Patient monitoring should include signs and symptoms of MI and stroke as well as liver injury as described above in the warnings and precautions section.[3] Patients with impaired renal function appear to tolerate febuxostat well, and no dose adjustments are necessary. Febuxostat may actually slow the progress of mild or moderate chronic kidney disease.[16][8][17]

Toxicity

There is no known human toxicity with febuxostat treatment.[4]

Enhancing Healthcare Team Outcomes

As with many medications, interprofessional communication and teamwork are necessary when it comes to the administration and monitoring of febuxostat.  With the recent revisions of the FDA guidelines, physicians, nurses and pharmacists need to be particularly aware of current prescribing information.[3] 

As of early 2019, febuxostat is now recommended only for patients with gout who are unable to tolerate allopurinol or if allopurinol lacks efficacy; this is particularly pertinent in patients with cardiovascular disease. Pharmacists should familiarize themselves with the patient's gout medication history, and verify that febuxostat is appropriate. They can also confirm dosing and perform medication reconciliation, alerting the patient's doctor to any concerns. Nursing will be in a position to assess treatment efficacy, patient compliance, and look for medication side effects, reporting any concerns to the treating physician. The healthcare team, consisting of physicians, specialists, specialty-trained nursing, and pharmacy, must work together to ensure that proper dosing and dispensing protocols are in place and be aware of the possibility of adverse effects, which includes informing the patient of the increased risk of gout flares upon treatment with febuxostat and treating the flares appropriately.[10] [Level V]


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Febuxostat - Questions

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A 62-year-old male patient presents to the clinician with excruciating pain and swelling in the big toe. The clinician prescribes a drug which is a non-purine-selective inhibitor of xanthine oxidase. Which of the following drugs was prescribed?



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A 65-year-old male patient is seen by his clinician for sudden pain, redness, and swelling of the base of his right big toe that woke him up from sleep in the middle of the night. He has been prescribed a drug for this condition. In assaying his urine over the course of treatment, it is noted that the total uric acid in a 24-hour collection after 1 month of treatment is reduced compared to the level at the initiation of treatment. Which of the following drugs was prescribed?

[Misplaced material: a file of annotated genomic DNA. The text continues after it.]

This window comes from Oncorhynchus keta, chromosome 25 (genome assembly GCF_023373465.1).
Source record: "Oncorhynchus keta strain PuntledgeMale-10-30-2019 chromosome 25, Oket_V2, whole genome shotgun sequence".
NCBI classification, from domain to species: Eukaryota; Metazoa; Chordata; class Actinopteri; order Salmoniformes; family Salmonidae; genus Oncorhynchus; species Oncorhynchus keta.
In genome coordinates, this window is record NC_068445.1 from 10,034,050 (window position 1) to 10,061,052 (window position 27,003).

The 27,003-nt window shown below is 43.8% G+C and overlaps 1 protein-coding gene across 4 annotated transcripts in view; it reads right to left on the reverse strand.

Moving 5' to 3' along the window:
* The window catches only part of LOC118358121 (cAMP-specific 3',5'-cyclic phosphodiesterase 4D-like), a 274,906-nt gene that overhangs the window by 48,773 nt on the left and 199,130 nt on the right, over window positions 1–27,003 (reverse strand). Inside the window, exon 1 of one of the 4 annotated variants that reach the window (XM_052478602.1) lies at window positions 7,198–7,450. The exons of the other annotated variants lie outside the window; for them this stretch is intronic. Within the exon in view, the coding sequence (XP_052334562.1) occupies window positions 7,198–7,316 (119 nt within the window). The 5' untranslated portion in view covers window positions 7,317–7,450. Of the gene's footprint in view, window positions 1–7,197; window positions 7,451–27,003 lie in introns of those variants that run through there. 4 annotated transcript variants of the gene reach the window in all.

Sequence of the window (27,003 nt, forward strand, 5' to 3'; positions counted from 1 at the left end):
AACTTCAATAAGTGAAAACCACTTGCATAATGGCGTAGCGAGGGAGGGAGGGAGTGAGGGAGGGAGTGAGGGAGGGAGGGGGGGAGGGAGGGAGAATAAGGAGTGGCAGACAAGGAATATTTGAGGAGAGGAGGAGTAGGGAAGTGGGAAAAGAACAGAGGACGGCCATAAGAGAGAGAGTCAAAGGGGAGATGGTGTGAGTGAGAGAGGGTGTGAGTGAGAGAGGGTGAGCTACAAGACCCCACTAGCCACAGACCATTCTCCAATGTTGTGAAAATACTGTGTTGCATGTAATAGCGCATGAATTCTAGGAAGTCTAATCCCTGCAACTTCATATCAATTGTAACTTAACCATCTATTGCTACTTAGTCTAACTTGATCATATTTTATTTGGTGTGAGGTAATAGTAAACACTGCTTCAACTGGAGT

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A 47-year-old male presents to the clinic due to an ongoing diagnosis of gouty arthritis. His serum uric acid level is elevated, and febuxostat is prescribed. Approximately one week later, he returns complaining of a painful episode that “feels like a gout attack.” Which of the following is the best explanation of this episode?



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A 54-year-old man presents to the clinic with severe pain and redness in the first toe on his right foot. Uric acid crystals are found upon examination of fluid from the joint, and a diagnosis of acute gout is established. Initially, the man takes indomethacin, but over the next several months he has two more acute gout episodes. Therefore, a drug is prescribed that lowers the rate of uric acid production. Which of the following drugs was most likely prescribed to this patient?



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A 62-year-old male patient presents to the clinic with an acute gout attack. This is the fourth such attack in the past year and allopurinol is prescribed. However, the patient is unable to tolerate the adverse effects of allopurinol and returns for an alternative medication. Which alternative xanthine oxidase inhibitor is most appropriate for this patient?